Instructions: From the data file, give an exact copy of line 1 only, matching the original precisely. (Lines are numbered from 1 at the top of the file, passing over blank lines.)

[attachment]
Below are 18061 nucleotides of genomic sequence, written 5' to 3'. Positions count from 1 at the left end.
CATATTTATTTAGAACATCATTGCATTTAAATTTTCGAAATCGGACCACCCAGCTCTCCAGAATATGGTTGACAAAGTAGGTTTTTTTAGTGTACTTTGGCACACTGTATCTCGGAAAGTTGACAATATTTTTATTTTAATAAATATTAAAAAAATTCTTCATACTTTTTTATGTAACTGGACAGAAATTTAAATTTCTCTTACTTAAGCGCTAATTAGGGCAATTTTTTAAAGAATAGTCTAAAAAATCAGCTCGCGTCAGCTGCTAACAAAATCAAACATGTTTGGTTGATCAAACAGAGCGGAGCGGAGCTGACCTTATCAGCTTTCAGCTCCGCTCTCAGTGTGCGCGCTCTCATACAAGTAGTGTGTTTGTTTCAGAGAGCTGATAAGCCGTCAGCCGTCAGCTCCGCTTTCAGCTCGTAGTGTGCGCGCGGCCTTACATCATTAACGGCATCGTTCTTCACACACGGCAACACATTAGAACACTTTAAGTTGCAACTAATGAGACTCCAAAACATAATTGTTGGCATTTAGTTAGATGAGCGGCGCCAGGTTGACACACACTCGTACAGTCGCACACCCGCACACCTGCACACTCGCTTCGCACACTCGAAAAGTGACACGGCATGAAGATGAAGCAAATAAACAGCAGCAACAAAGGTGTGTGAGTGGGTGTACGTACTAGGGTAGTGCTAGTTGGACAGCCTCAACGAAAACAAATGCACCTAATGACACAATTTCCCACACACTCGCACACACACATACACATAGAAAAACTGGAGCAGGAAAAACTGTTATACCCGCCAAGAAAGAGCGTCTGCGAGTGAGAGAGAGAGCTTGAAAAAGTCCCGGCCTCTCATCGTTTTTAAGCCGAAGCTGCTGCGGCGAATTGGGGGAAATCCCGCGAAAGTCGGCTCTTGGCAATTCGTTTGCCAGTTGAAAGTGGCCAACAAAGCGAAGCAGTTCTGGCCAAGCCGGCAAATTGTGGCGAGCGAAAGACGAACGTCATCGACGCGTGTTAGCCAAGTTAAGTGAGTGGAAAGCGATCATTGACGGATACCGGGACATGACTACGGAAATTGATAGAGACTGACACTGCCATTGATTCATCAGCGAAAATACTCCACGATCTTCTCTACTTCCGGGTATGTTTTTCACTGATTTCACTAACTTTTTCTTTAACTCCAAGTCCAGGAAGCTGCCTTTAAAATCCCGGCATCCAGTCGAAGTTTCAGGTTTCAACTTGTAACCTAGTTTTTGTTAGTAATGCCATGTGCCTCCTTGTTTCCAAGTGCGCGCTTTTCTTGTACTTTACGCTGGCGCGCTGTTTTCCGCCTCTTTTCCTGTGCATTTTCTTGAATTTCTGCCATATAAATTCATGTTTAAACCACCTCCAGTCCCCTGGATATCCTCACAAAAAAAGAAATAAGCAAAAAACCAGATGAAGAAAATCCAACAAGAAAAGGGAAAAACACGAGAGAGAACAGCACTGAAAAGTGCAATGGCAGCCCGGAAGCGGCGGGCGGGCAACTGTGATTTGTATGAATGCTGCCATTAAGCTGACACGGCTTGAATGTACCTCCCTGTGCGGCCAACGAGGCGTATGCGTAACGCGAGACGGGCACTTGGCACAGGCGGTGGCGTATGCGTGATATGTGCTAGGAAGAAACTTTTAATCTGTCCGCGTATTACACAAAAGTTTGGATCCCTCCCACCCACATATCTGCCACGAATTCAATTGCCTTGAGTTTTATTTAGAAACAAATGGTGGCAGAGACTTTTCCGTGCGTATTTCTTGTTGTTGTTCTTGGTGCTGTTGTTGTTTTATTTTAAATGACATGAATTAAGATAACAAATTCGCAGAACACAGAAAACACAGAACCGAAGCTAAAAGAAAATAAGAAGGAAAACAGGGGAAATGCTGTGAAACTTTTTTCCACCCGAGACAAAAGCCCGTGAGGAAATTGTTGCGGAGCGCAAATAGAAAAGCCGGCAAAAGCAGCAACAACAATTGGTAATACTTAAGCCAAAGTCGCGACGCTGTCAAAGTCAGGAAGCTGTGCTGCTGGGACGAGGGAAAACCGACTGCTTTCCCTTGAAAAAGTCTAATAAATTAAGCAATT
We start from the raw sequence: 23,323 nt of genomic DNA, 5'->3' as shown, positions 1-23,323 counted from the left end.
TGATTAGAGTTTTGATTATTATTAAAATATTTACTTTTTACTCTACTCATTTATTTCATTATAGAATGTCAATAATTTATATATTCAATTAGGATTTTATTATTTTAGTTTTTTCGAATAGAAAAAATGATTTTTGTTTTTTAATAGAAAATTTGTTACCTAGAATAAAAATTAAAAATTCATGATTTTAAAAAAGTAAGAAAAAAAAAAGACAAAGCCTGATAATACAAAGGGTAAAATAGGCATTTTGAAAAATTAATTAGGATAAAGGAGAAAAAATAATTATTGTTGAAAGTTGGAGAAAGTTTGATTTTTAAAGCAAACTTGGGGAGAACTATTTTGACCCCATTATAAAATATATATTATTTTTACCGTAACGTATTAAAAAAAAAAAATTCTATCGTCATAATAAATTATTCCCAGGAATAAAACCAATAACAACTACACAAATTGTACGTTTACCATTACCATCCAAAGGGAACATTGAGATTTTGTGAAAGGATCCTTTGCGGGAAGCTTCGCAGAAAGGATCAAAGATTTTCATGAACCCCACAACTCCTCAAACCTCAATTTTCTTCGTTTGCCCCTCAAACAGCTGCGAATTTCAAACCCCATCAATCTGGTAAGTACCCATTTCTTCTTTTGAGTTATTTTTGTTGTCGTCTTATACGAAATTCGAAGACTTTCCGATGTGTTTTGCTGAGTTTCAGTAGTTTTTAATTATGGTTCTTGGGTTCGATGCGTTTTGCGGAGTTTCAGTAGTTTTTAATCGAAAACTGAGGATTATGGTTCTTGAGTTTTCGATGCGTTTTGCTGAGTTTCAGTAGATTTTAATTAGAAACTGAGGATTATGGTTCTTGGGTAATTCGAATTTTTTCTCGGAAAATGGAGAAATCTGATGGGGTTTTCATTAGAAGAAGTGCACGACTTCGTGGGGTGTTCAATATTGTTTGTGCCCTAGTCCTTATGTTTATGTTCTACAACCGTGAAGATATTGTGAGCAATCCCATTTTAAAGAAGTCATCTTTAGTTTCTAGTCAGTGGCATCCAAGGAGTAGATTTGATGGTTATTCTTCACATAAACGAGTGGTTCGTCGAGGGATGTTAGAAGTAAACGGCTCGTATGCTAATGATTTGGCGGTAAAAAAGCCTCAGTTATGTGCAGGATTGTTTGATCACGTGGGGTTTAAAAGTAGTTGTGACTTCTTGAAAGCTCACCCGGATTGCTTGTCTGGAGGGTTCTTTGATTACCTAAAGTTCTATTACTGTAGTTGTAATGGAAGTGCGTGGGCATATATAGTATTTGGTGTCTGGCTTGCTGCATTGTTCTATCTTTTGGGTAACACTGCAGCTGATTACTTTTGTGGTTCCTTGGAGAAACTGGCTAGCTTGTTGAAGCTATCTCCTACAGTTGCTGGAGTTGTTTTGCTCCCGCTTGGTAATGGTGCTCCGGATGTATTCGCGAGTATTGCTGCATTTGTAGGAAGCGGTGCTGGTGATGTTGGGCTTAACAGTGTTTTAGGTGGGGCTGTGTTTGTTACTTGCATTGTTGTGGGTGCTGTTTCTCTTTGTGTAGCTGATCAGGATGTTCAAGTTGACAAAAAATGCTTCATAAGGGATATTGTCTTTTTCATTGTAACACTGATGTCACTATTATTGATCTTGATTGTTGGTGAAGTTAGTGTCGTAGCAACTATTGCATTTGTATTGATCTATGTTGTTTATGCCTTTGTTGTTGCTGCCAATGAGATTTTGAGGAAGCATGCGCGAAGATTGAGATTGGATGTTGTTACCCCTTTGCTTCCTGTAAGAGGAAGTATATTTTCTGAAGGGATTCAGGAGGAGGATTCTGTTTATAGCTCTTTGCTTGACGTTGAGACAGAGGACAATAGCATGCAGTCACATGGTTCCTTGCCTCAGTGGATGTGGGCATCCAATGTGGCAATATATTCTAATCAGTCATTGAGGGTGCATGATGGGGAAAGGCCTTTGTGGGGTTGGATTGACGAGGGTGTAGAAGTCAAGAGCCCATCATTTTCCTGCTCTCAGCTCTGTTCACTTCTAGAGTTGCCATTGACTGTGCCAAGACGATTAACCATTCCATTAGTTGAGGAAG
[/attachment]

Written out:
Below are 18061 nucleotides of genomic sequence, written 5' to 3'. Positions count from 1 at the left end.